Pentanogmius (Bananogmius) evolutus
Copyright © 2007-2012 by Mike Everhart
Page created 05/29/2007 - Updated 05/21/2012
LEFT: Painting of Pentanogmius evolutus adapted from an original work (Plate 30) by Deb Bennett (1983) as published in Kansas Geology, Rex Buchanan (ed.), University of Kansas Press, 1983.
Pentanogmius (Bananogmius) evolutus is featured in the National Geographic IMAX movie, Sea Monsters CLICK HERE
Pentanogmius evolutus (Cope) is one a diverse family of plethodids from the Western Interior Sea ( Late Cretaceous) of Kansas. The remains of plethodids are a fairly common in the Smoky Hill Chalk. The family Plethodidae includes the genera: Pentanogmius (originally "Anogmius" evolutus, then Bananogmius), Ferrifrons, Niobrara, Zanclites, Luxilites, Syntegmodus, Bananogmius, Martinichthys, Thryptodus, and Plethodus. The species "Bananogmius evolutus" was removed from the genus Bananogmius and renamed Pentanogmius evolutus by Taverne (2001).
Pentanogmius was a medium to large sized fish (4 to 6+ feet) with a narrow, but deep body (somewhat like a modern Angel fish) and jaws that had small, comb-like teeth. Most of the skeleton was bone and preserves well. A commonly found fossil is the palatine bone from the roof of the mouth. These have a pebbled surface that served as the base for hundreds of small, sharp teeth.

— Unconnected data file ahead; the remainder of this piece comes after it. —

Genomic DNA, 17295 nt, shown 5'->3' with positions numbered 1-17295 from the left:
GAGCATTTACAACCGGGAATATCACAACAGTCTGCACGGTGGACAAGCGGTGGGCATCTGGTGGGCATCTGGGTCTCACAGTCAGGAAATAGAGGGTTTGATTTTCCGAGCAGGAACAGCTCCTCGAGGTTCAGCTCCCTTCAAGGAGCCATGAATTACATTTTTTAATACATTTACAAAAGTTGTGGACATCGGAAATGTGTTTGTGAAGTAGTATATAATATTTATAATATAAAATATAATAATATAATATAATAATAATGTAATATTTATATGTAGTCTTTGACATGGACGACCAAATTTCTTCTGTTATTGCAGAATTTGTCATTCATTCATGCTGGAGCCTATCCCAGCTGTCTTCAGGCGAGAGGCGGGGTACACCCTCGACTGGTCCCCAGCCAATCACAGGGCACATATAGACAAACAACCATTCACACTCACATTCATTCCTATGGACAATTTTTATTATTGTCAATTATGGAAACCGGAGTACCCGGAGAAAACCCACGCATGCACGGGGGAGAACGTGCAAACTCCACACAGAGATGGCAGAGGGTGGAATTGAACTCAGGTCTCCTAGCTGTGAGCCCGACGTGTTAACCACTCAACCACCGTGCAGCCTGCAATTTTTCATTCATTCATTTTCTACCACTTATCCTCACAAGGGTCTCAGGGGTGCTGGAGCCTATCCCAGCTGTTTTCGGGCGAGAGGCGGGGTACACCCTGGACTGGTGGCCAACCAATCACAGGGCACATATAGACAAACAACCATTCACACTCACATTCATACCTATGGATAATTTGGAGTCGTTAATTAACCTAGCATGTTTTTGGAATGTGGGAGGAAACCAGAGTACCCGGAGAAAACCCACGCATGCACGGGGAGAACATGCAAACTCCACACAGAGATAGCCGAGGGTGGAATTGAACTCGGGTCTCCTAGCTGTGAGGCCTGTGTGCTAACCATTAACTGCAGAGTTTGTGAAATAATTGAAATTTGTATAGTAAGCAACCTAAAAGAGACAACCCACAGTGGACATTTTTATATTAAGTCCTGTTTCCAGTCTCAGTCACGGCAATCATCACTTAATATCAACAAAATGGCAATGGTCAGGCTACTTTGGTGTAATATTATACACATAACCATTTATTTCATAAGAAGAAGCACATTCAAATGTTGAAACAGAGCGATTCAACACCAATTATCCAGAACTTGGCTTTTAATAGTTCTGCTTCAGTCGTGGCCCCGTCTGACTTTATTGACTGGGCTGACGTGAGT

E.D. Cope originally named the genus "Anogmius" in 1877, but that genus name had already been used (e.g. pre-occupied).
LEFT: DMNS 57159 - A large and nearly complete Pentanogmius evolutus (Cope) in the Denver Museum that was discovered by Chuck Bonner near Monument Rocks in the Smoky Hill Chalk of western Kansas. The tail is reconstructed.
|LEFT: DMNS 57159 is probably the best preserved, most complete
example known of Pentanogmius evolutus. Shown here in right lateral view. See more photos on the
Keystone Gallery site
RIGHT: The skull of DMNS 57159 in right lateral view.
LEFT: A close up of the dorsal fin (sail) of DMNS 57159, showing some of the scales preserved with the specimen.
RIGHT: A close-up of the jaws of DMNS 57159 showing the hundreds of tiny teeth that covered the jaw plates.
LEFT: The exhibit specimen of Bananogmius (Pentanogmius) evolutus (FHSM VP-2182) in the collection of the Sternberg Museum. Although not fully displayed in this photograph of the reconstruction, the fish had a large, sail-like dorsal fin. Detail of the anterior portion of the specimen, including scales is shown here.
LEFT: Bananogmius (Pentanogmius) evolutus FHSM VP-2117) from the Smoky Hill Chalk in the collection of the Sternberg Museum of Natural History. Collected by Marion Bonner. The caudal fin (tail) is reconstructed. A close up view of the skull is HERE. A view of the teeth on the lower jaw of another specimen is HERE.
|LEFT: The oddly crushed skull of FHSM VP-2117.
RIGHT: Close-up of one of the tooth bearing elements (left lower jaw?) of FHSM VP-2117 (note that teeth are missing).
|LEFT: The skull of a large Bananogmius
(Pentanogmius?) evolutus - KUVP 27815 in left lateral view collected from
the Pierre Shale in 1971 by the Orville Bonner party.